Putin and Stalin: Revising Reality


Editor’s Note: Steve Chapman is on vacation. The following column was originally published in September 2007.

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In most countries, the future is impossible to predict, but the past doesn’t change. In Russia, it’s just the opposite.

President Vladimir Putin, when he is not busy restoring autocracy to a country that has known little else, has taken on the task of refreshing Russian history with a novel perspective — his own. He is on record lamenting the collapse of the Soviet Union as “the greatest geopolitical catastrophe of the century.” It was worse, apparently, than World War I, worse than World War II — worse, even, than the creation of the Soviet Union.

Last year, the president informed a group of history teachers that Russia “has nothing to be ashamed of” and that it was their job to make students “proud of their motherland.” His government has tried to help by commissioning guidelines and books that present a more balanced picture of Joseph Stalin, described in one approved volume as “the most successful Soviet leader ever.”

That sentiment could be taken as ironic — on the order of praising a slagheap as the most picturesque of its genre. In fact, Putin really wants to commend a dictator who, if he was not the most savage and destructive criminal of the 20th century, certainly ranks in the top three, with Hitler and Mao. The efforts at rehabilitation may be working.

One poll found that 54 percent of young Russians think Stalin was “a wise leader.”

To reach that conclusion, you have to excuse or forget the biggest events of Stalin’s quarter-century rule, which left vast piles of corpses. His first notable “achievement” was trying to raise agricultural output by forcing millions of peasant farmers into collective farms — while wiping out supposedly prosperous farmers whom he condemned as vicious class enemies. In what a Marxist scholar later called “probably the most massive warlike operation ever conducted by a state against its own citizens,” hordes of peasants were killed or sent to Siberia.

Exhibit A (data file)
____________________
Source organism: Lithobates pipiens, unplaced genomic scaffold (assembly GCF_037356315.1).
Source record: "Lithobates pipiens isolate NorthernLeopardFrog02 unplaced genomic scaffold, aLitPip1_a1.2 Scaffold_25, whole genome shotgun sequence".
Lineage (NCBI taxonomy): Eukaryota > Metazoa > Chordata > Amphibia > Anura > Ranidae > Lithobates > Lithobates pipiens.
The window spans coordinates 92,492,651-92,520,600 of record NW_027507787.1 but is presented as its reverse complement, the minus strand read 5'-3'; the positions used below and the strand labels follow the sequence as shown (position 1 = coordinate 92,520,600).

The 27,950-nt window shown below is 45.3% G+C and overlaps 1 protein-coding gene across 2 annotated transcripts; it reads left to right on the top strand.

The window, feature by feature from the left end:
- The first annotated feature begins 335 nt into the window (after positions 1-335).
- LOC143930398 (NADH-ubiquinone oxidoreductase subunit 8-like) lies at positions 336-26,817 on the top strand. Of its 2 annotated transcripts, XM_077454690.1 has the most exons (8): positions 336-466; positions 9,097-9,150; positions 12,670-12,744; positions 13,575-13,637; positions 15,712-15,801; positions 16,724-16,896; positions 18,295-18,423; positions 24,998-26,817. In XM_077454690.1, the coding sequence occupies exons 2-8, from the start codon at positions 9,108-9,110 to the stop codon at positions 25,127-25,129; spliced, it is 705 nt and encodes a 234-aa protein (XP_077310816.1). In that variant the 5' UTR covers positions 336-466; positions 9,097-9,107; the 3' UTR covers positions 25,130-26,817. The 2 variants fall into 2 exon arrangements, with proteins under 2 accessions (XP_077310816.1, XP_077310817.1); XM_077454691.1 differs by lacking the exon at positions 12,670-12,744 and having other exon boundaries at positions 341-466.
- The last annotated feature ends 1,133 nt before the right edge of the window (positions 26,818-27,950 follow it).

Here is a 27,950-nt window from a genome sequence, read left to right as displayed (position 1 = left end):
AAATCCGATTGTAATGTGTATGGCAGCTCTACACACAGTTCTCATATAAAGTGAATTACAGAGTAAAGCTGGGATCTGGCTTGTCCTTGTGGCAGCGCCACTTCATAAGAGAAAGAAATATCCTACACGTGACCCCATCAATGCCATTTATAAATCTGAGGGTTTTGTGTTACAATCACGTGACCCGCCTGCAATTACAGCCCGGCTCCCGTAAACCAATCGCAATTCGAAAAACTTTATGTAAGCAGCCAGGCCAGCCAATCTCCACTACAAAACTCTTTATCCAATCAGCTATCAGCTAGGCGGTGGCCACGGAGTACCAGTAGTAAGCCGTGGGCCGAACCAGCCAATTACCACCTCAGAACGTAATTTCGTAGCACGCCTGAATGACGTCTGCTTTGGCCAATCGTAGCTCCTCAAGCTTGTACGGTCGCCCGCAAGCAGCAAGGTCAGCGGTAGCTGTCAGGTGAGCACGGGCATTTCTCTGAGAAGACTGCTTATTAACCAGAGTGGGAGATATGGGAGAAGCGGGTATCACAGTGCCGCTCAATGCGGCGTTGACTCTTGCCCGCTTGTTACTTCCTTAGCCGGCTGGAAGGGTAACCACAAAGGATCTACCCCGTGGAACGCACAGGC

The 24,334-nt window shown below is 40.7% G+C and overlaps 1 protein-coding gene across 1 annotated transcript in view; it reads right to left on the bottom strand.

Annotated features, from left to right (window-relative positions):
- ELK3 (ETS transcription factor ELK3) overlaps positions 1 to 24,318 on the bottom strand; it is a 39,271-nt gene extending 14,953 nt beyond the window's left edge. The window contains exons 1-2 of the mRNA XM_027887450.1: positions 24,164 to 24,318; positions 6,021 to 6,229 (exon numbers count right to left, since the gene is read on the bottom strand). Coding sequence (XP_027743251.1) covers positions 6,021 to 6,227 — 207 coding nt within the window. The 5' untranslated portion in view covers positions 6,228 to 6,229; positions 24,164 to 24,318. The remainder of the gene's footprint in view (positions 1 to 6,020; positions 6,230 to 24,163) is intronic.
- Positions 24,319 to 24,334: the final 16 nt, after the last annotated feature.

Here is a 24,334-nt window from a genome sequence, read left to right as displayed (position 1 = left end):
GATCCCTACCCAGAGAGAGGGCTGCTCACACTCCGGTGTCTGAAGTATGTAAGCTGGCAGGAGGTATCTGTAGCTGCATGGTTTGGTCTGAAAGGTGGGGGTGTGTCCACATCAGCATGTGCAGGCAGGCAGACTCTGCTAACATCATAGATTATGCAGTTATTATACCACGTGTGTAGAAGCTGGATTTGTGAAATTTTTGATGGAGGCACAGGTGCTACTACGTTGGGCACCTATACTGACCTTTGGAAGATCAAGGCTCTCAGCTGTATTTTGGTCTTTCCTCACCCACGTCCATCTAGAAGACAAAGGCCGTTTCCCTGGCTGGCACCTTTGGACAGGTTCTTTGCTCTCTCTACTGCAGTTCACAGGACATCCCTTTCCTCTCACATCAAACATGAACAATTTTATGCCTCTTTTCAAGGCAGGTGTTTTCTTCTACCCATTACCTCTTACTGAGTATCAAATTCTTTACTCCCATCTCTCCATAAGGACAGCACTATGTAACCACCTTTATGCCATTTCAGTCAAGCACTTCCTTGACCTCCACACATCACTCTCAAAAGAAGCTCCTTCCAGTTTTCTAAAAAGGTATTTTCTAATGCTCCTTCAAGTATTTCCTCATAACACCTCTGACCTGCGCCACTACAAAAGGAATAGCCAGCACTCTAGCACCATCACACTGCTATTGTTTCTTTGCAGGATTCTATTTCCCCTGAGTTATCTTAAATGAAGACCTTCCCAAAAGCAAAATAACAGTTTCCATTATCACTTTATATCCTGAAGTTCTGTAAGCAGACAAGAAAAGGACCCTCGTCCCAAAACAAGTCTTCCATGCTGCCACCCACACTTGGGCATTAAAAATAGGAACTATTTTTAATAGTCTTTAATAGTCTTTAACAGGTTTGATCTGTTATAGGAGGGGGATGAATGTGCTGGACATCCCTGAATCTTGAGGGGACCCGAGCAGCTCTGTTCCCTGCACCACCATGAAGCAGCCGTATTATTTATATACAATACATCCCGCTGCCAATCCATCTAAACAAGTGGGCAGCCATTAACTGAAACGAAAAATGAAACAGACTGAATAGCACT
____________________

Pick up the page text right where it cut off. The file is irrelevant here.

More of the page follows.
The new textbooks suggest that Stalin’s methods, though harsh, served the important need of bringing about economic progress. But the collectivization drive brought on a famine that was one of the worst the world has ever seen.

In Ukraine, shortages were so severe that starving people were driven to cannibalism to survive — forcing authorities to post signs that said, “Eating dead children is barbarism.” In combination with the mass executions and deaths in concentration camps, the famine cost more than 14 million people their lives.

But Stalin didn’t attack only his class enemies. His allies were equally at risk. During the Great Terror of the 1930s, he launched a purge of close aides, officials as well as ordinary members of the Communist Party, secret police, diplomats and military commanders. This frenzy killed millions, many of them worked to death in the vast network of labor camps that became known as the Gulag Archipelago.

Putin’s propaganda celebrates Stalin for winning World War II. But if not for his paranoia and gullibility, the war would have been far easier to win.

If Stalin’s plans had worked out, the Soviet Union would not have stood against the Nazis. At the outset, he entered into an alliance with Hitler that allowed him to recover Russian land lost in World War I, annex various Baltic nations and swallow up a chunk of Poland.

His reward was to be double-crossed in 1941, when Germany invaded the Soviet Union. Writes historian Paul Johnson, “Stalin, who trusted nobody else, appears to have been the last human being on earth to trust Hitler’s word.” In the conflict that followed, there is no telling how many soldiers died because the Red Army had been purged of its best officers by Stalin.

The new texts compare Stalin to Otto von Bismarck, the “Iron Chancellor” who unified Germany in the 19th century. But though Bismarck fought his neighbors on the battlefield, he didn’t make war on his people. The latter habit is what distinguishes Stalin. If his record is grounds for pride, what could possibly be grounds for shame?

Putin’s people deserve sympathy for the burdens the past has placed on them, but those don’t justify his attempt to promote self-deception. Germans have proved it is possible to build a thriving nation without being blind to one’s own history. Russians should respond to this campaign not with pride but with fear. If a government can justify what Stalin did, it can justify anything it wants to do.




  • Steve Chapman

    Steve Chapman is a columnist and editorial writer for the Chicago Tribune, where he has been a member of the editorial board since 1981. He came to the Tribune from The New Republic magazine, where he was an associate editor. He has contributed articles to Slate, The American Spectator, The Weekly Standard and Reason, and has appeared on numerous TV and radio news programs, including The CBS Evening News, NBC Nightly News, The News Hour with Jim Lehrer, and National Public Radio’s Fresh Air and Talk of the Nation. Born in Brady, Texas, in 1954, Chapman grew up in Midland and Austin. He attended Harvard University, where he was on the staff of the Harvard Crimson, and graduated with honors in 1976. He has been a fellow at the American Academy in Berlin and the Hoover Institution at Stanford University, and has served on the Visiting Committee of the University of Chicago Law School.

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